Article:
One of those principles is the one we call “Taper”. The concept of taper means that, starting at the bottom, we should start with a wide base and, as we go up the trunk, it should taper, or get skinnier, coming to a point at the top.
The tree below has some taper. It could be used to describe (style) a tree as seen from a distance. Throughout most of the history of bonsai, most trees were styled from a distant view perspective. Think of observing a tree on a mountain. But, as tastes and visions change, so has the idea of perspective. In the real world, trees have a trunk-width to tree-height of 1(trunk width) to 12-14 (trunk height). If you read the old books, it was taught that the ideal ratio was about 1-8 or 10. Today they teach 1-6. But there are extreme examples of 1-4 or even 1-1 (the so called “sumo style”). Now, I have been known to style a sumo style in the past, and, if a tree could support it, I still do. But let’s get back to Mike’s tree.
Here’s the slingshot I was talking about.
It’s not generally a good design choice to keep that. Why? Well, horticulturally, a tree in nature tends not to grow that way. Or, if it does, when a good wind storm comes along, the tree will break at the “V”. It’s physics. Artistically, a v acts as a visual stop for the viewer. Bonsai being an art, that wide V will stop your eye as it moves up and down the tree. Your eye is drawn to open spaces and you’ll be looking at what’s behind the tree and not at the tree. Your eye moving around the piece of art, as designed by the artist, is called “composition”. I could get really into it, and talk about line, form, focal point, and negative space, but I think you get the idea.
For Mike’s tree, I could remove the bigger branch, like below.
And I’d still have good taper.
I could remove the smaller branch and have a more natural taper. That’s Doug hiding between the “V” btw.
Proportion (how the limbs are arraigned as you move up a tree) would satisfy a natural looking design.
The thickness of the trunk should decrease, in shorter lengths, as you go up the tree (main trunk is longer than the next level, the middle part by about 1/2-1/3, the third part, even shorter and thinner, until you get to the top, which should be your fine twigs. This makes the tree appear as though it’s taller).
I could not cut anything and use that first branch as, well, the first branch, and wire it down. We could make a good natural style.
To give an example of keeping most of the tree, let’s go on a tangent. Here’s a tree from a club member, George
We cut out the middle and wired that slingshot.
And it’ll make a good tree, in time, as well.
Getting back to Mike’s tree, we could start over, and chop the whole thing and make an exaggerated tree with quick taper.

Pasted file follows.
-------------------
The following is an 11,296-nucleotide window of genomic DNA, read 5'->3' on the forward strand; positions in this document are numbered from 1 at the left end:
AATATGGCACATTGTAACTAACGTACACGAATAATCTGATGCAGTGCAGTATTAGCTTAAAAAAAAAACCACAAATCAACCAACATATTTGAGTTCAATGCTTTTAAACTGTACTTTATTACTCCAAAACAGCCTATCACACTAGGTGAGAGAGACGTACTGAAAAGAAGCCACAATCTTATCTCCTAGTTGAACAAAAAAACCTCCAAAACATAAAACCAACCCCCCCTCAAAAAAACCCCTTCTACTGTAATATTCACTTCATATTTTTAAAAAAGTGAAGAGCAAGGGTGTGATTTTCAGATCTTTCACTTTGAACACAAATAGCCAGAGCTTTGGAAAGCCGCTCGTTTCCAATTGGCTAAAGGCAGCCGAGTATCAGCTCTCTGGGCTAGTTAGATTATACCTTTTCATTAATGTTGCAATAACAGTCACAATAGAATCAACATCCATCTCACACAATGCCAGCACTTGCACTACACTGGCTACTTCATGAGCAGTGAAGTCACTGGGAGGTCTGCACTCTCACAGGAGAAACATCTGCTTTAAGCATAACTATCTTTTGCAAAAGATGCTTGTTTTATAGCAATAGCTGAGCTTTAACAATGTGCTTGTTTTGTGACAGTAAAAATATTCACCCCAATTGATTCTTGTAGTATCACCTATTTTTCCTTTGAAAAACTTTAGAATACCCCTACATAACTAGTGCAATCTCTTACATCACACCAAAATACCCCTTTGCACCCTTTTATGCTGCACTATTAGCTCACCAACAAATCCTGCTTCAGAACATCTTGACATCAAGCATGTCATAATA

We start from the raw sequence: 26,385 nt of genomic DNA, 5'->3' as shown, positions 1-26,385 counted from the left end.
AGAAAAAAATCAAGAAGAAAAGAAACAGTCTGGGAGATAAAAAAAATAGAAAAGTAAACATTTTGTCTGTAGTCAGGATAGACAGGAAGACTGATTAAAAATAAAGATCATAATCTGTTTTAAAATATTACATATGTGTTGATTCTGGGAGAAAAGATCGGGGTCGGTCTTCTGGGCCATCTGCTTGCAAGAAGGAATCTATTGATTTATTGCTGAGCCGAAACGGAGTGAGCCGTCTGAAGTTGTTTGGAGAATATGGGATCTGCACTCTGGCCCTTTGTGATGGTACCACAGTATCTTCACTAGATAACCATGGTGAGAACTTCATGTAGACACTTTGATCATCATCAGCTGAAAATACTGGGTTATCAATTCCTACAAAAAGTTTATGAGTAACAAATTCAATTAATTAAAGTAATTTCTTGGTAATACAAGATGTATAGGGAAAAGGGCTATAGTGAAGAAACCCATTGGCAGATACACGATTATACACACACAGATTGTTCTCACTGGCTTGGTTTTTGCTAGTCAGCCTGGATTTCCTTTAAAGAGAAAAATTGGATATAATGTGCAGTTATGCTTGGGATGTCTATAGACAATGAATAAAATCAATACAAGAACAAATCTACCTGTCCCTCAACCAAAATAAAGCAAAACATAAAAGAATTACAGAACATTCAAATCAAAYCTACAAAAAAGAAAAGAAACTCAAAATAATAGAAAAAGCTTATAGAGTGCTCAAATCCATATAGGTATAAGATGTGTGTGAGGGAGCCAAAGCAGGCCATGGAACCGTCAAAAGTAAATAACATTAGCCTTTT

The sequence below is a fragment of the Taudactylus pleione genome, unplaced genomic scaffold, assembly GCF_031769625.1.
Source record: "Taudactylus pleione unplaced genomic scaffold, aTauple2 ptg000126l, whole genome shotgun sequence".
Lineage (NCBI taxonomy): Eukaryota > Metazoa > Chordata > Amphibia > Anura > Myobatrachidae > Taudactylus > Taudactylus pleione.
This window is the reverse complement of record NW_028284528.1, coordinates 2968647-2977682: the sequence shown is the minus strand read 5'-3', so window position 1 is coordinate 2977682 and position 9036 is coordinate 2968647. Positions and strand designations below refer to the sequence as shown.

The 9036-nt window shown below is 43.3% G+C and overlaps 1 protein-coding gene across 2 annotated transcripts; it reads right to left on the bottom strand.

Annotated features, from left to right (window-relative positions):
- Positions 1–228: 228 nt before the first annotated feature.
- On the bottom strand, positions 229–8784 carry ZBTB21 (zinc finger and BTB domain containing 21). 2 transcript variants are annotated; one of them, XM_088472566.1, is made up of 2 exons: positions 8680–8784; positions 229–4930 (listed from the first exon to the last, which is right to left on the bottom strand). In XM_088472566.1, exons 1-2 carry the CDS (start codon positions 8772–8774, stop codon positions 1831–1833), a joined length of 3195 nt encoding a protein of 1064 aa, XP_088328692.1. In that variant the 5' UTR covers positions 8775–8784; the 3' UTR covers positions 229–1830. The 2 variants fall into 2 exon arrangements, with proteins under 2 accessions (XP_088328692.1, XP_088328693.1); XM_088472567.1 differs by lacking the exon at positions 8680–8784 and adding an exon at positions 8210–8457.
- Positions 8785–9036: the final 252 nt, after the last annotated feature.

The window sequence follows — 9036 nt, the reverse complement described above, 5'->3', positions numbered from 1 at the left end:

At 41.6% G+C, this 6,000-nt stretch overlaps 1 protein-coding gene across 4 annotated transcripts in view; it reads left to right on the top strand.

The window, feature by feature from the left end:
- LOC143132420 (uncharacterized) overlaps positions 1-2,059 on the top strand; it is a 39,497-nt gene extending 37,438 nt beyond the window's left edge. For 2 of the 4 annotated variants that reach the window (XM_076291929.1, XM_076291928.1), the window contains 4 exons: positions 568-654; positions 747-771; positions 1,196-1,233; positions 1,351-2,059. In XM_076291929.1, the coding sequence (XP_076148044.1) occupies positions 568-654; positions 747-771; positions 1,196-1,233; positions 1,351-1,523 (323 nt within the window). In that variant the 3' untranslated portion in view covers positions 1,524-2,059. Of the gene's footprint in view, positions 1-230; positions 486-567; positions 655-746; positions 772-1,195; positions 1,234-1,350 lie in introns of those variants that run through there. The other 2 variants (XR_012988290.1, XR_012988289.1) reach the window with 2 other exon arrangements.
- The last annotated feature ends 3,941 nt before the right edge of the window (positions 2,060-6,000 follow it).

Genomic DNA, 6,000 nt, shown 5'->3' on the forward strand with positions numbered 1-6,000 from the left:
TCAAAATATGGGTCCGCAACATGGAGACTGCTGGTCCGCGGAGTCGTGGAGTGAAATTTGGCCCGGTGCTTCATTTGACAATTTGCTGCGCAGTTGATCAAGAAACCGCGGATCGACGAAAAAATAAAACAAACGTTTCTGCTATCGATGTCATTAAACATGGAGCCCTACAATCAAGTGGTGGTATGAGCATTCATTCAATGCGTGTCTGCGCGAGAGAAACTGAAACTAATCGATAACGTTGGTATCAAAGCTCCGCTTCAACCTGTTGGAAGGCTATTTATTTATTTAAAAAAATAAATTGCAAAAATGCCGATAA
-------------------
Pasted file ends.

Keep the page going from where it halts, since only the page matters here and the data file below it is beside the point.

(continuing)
You can guess what we did.
We didn’t cut here
We cut even lower. Doug had to close his eyes, the horror was so extreme.
The reason why? Proportion. The first third is where the chop is. The tree now needs to grow up to have believable taper. Ultimately, we wanted (and it was a collaboration with Mike, I don’t go willy nilly chopping another person’s tree without a full discussion of what can be done with everything. Even on my trees I keep asking myself “why?”. Why cut here, why wire there, etc. )
And the real answer to the question “Why?” is that Mike wanted a smaller tree. And, with a willow leaf, we can chop it and regrow the top in short time.
Something like this is the final vision.
Here’s Mike. He took a pic, for posterity,
Here’s another of Mike’s trees we worked on that day. A Ficus Microcarpa.
It had been chopped already, and we just had to move the branches a bit.
Styling a tree is all about asking questions. “What happens if I do this?” “Will this improve or destroy the tree?” And ultimately, “Why am I doing this?”
Those questions are answered by experience, experimentation, and by people who’ve done whatever you want to do to the tree. And feel free to ask those who’ve come before. Just make sure you ask “Why?”
To finish out this essay, let me quote this (my wife is a third Dan backbeat in taekwondo, for background) it’s from a part of the taekwondo Black Belt Oath:
“…….I am a student yesterday, I am a student today, I am a student always……”
If only we all lived by just that part…..
Nice article and good advice.
Reblogged this on Wolf's Birding and Bonsai Blog.
love your comments. greatings from Tongeren, Belgium
“If only we all lived by just that part…..”
Thank you once again for a wonderfully entertaining and enriching learning experience.